Delphic is based in Cork harbour in the south of Ireland.

One of the classic grp Mk II Vertues, Delphic is cherished by her owner, Mike Cheers, who frequently sails her on his own. This is one of several delightful photos he has kindly sent of his boat under sail recently, and we are really grateful for this kind of feedback from the worldwide Vertue community. With one of the finest cruising grounds anywhere, on his doorstep, he is indeed a lucky man. She represents the quintessential Bossoms built, Vertue II of the early 1990’s and looks ‘just right’ to my eye.


Keen readers of VertueYachts may remember that we were searching for details of Fialar last year in Australia. Sadly, she sank off Dangar Island, but thanks to Eulalie Elton we now have a selection of photographs of the boat, taken during her amazing passage to Australia from England in the 1970’s. Here is one, below, but look out for the next Newsletter before Christmas for much more news from down under…….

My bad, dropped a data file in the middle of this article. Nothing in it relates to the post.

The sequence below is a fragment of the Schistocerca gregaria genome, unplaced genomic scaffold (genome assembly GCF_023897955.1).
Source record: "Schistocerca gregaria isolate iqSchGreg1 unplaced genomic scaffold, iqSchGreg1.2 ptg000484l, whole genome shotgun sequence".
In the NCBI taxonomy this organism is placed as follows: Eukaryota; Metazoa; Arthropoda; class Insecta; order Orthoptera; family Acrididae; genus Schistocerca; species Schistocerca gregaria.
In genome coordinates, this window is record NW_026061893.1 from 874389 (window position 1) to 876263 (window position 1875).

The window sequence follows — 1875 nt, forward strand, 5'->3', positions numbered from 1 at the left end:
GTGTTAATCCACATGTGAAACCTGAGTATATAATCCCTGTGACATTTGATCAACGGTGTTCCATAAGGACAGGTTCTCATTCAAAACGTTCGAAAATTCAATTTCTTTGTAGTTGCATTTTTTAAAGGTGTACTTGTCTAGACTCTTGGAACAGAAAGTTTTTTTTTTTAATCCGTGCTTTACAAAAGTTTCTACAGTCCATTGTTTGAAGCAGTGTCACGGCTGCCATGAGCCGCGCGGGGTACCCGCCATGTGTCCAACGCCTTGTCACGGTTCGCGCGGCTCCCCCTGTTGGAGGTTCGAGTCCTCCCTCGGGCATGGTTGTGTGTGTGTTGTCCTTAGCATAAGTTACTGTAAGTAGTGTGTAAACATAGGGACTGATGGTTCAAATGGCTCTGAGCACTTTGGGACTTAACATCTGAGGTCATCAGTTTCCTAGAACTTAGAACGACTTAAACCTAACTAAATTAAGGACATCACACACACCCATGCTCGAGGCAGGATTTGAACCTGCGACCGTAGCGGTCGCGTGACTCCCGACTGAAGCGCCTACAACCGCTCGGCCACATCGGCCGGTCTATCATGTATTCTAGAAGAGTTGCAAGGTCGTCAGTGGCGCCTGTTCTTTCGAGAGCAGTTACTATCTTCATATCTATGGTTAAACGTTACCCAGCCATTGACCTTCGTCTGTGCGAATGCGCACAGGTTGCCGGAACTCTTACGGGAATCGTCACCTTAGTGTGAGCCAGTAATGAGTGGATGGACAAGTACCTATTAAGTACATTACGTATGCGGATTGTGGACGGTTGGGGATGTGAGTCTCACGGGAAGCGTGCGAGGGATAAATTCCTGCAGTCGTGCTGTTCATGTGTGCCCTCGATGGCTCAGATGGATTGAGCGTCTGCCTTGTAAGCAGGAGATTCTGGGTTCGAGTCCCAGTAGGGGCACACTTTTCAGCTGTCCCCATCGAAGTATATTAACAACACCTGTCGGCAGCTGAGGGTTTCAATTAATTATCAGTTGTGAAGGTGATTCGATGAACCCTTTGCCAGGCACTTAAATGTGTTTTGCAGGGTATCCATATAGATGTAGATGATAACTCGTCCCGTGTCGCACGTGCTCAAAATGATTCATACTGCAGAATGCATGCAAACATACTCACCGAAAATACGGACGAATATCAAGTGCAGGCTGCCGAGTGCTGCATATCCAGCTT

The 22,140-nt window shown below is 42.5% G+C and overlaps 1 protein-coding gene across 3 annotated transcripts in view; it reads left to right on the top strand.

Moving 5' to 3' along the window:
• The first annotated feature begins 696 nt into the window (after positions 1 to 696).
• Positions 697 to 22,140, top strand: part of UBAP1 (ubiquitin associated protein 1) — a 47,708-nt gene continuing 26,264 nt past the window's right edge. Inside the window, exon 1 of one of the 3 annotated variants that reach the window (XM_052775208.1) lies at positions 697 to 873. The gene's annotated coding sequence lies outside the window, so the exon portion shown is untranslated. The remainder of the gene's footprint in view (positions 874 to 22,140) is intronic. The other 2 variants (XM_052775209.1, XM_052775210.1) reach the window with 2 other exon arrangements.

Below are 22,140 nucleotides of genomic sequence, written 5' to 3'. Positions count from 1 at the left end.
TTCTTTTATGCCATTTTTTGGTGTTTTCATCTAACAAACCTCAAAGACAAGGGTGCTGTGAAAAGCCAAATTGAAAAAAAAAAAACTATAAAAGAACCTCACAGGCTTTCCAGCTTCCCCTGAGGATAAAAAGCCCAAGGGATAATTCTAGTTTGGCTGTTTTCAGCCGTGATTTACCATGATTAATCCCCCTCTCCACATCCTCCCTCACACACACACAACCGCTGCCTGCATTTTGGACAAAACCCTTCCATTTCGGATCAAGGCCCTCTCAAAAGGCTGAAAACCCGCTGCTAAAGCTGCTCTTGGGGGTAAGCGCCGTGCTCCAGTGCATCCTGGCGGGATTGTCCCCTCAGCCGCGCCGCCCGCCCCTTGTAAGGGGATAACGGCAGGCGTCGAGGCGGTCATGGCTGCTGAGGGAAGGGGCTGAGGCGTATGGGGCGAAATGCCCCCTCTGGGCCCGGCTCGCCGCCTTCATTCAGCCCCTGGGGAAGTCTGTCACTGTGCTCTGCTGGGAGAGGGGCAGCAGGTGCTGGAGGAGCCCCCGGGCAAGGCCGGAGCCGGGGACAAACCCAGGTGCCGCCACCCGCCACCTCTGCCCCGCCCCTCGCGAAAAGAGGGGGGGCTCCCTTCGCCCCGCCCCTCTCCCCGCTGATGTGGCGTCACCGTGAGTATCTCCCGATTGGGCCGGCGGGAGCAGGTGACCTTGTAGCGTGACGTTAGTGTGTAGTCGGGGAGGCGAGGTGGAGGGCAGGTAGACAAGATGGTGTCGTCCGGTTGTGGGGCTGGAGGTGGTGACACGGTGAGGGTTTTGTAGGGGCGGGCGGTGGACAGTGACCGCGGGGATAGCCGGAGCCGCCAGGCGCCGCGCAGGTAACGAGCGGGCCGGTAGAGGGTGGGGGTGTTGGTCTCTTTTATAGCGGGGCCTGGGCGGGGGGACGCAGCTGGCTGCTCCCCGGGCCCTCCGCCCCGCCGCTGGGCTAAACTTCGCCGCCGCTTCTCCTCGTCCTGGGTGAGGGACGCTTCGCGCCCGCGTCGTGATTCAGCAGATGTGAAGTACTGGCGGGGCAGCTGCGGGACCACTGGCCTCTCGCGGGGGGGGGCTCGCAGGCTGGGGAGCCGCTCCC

Fialar sailing after her passage from England to Australia.

If you have enjoyed these simple ramblings about the Vertue class of yachts, I hope you will spread the word about this modest little website. It would be even better to hear from you, so don’t be shy. Please note that the database of ‘known’ Vertues has now reached 150, and I am cracking on with it whenever time permits. There were about 230 Vertue sail numbers issued by the designers and a further 43 grp ‘Mk II’ boats……….so we’re about half-way there!

Fair winds!